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herethereandnowhere

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  • Love Yourself Like Your Life Depends On It

  • By: Kamal Ravikant
  • Narrated by: Kamal Ravikant
  • Length: 1 hr and 6 mins
  • Unabridged
  • Overall
    4.5 out of 5 stars 387
  • Performance
    4.5 out of 5 stars 319
  • Story
    4.5 out of 5 stars 314

In December of 2011, I gave a talk to an audience of scientists, Pentagon officials, politicians, and CEOs on the secret of life and how I'd figured it out the previous summer. Afterward, people came up individually and told me how much what I'd shared meant to them. This book is based on the truth I spoke about. It's something I learned from within myself, something I believed saved me. And more than that, the way I set about to do it. This is a collection of thoughts on what I learned, what worked, what didn't. Where I succeed and importantly, where I fail daily.

  • 2 out of 5 stars
  • Can't believe I wasted my time and money

  • By D. Fenton on 20-11-16

Major flaws

Overall
3 out of 5 stars
Performance
3 out of 5 stars
Story
3 out of 5 stars

Reviewed: 29-12-18

great book in many respects because it's true to a certain extent your self image is influenced by your thoughts and teaching your neural pathways to love yourself and act from a place of love is great BUT I hate the whole 'you are your thoughts' cult he espoused (an issue with many books). Yes your thoughts shape your reality to an extent but sometimes circumstances are so dire no 'I love myself' will change them or make your life 'magic' as he mentions. For example your family is dying of Ebola no amount of thinking will make things better, you may try and accept it to comfort yourself but they could be dying because aid workers were not deployed in time. It is then the political system that hurt you and your family not your thoughts. inequality, abuse etc. is not a figment of people's imagination and these people should not be gaslighted by the rest of society that has no actual serious problems. The problem here is the remaininh family member could get revenge or get very bitter or get angry (understandably so). If possible non violent resistance seems the right choice. call out the system for it's unjust powerstructure like Martin Luther King or Ghandi . Love needs to win the day not just through thought but action too.

  • Parent Yourself Again

  • Love Yourself the Way You Have Always Wanted to Be Loved
  • By: Yong Kang Chan
  • Narrated by: Scott R. Smith
  • Length: 2 hrs and 57 mins
  • Unabridged
  • Overall
    3.5 out of 5 stars 8
  • Performance
    3.5 out of 5 stars 7
  • Story
    3.5 out of 5 stars 7

If you are constantly longing for love from someone else such as your parents, partner, or friends, you might want to revisit your childhood. As children, we didn’t receive the love we desire from our parents. So we are still seeking someone to fulfill this void in us. The truth is we have the capacity to love ourselves. The purpose of this book is to help you learn how to love yourself and be your own parent. What your parents failed to do for you in the past, you can do it for yourself now.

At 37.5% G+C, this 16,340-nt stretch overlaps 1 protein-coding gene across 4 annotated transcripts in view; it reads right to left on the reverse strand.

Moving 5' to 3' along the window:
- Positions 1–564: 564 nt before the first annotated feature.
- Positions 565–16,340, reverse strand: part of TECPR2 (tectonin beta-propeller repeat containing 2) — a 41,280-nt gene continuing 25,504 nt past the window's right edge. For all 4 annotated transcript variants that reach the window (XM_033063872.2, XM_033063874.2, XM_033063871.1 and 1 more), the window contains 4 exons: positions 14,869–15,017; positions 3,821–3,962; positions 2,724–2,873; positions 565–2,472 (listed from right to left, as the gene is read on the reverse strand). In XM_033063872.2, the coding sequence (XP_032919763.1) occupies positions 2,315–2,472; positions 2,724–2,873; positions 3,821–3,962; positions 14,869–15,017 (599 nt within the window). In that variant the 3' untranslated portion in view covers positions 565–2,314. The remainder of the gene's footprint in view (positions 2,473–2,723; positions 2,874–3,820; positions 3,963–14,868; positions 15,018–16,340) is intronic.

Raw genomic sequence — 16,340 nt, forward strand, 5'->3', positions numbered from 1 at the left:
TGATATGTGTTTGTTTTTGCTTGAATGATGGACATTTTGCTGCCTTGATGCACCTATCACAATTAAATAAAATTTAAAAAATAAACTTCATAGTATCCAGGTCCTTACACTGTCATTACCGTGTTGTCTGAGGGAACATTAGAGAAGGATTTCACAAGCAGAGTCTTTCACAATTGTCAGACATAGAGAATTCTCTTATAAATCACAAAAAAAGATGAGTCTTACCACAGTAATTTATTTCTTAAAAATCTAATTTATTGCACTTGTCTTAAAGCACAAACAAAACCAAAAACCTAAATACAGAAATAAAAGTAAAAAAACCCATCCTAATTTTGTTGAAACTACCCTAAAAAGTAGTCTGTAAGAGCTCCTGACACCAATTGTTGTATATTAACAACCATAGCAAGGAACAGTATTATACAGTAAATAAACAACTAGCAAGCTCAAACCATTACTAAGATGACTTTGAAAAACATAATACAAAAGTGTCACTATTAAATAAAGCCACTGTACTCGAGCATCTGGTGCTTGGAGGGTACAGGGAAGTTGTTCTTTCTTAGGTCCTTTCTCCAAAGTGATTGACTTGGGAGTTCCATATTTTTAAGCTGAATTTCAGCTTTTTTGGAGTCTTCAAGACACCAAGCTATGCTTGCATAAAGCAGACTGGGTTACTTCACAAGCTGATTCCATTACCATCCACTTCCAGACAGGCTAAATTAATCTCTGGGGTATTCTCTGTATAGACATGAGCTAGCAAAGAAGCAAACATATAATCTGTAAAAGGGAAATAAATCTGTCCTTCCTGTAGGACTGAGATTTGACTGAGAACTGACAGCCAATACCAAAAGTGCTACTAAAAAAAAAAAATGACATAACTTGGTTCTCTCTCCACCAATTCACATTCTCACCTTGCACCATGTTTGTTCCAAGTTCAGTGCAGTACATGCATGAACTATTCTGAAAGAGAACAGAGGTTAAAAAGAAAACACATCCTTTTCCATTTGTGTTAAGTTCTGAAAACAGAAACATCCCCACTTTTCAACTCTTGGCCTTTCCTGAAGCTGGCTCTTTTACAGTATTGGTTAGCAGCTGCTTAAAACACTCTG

• 1 out of 5 stars
  • Don't waste your money or time.

  • By Gavin McInerney on 20-02-19

great book but some flaws

Overall
4 out of 5 stars
Performance
4 out of 5 stars
Story
4 out of 5 stars

Reviewed: 29-12-18

great advice wonderfully written and narrated BUT this is not great advice for everyone. This is for people who have had mild to moderate trouble with their parents. Apart from the inner work described here which I would highly recommend many people ALSO need to establish firm boundaries (boundaries are not discussed in this book) if the parents keep hurting, intereferring or bullying them or even cut them out completely if they are a really destructive force for your own sanity. The book advises that cutting parents out completely will only make you bitter. Not necessarily so, for many people it's the only way to move on, then they are no subjected to the abuse particularly if the abuse was that bad. Moreover, it is up to the individual to make the right choice for themselves. Clearly the author has only experienced a certain level of abuse if he can conclude breaking away is not an option at all. I don't believe in black and white thinking either you should or shouldn't do something, it's up to the individual or their circumstances.

  • Loving What Is

  • Four Questions That Can Change Your Life
  • By: Byron Katie, Stephen Mitchell
  • Narrated by: Byron Katie, Stephen Mitchell
  • Length: 6 hrs and 47 mins
  • Abridged
  • Overall
    4.5 out of 5 stars 305
  • Performance
    4.5 out of 5 stars 224
  • Story
    4.5 out of 5 stars 222

Out of nowhere, like a fresh breeze in a marketplace crowded with advice on what to believe, comes Byron Katie and what she calls "The Work". In the midst of a normal life, Katie became increasingly depressed. Then one morning, she woke up in a state of absolute joy, filled with the realization of how her own suffering had ended. The freedom of that realization has never left her, and now, in Loving What Is, you can discover the same freedom through The Work.

  • 5 out of 5 stars
  • Being ok with the now

  • By Emily on 22-10-10

victim blaming

Overall
1 out of 5 stars
Performance
1 out of 5 stars
Story
1 out of 5 stars

Reviewed: 11-11-18

apalling dialogue with abuse victim - her methods have limits you cannot apply them to everything some things are just the person's fault and abuse is not am 8year olds fault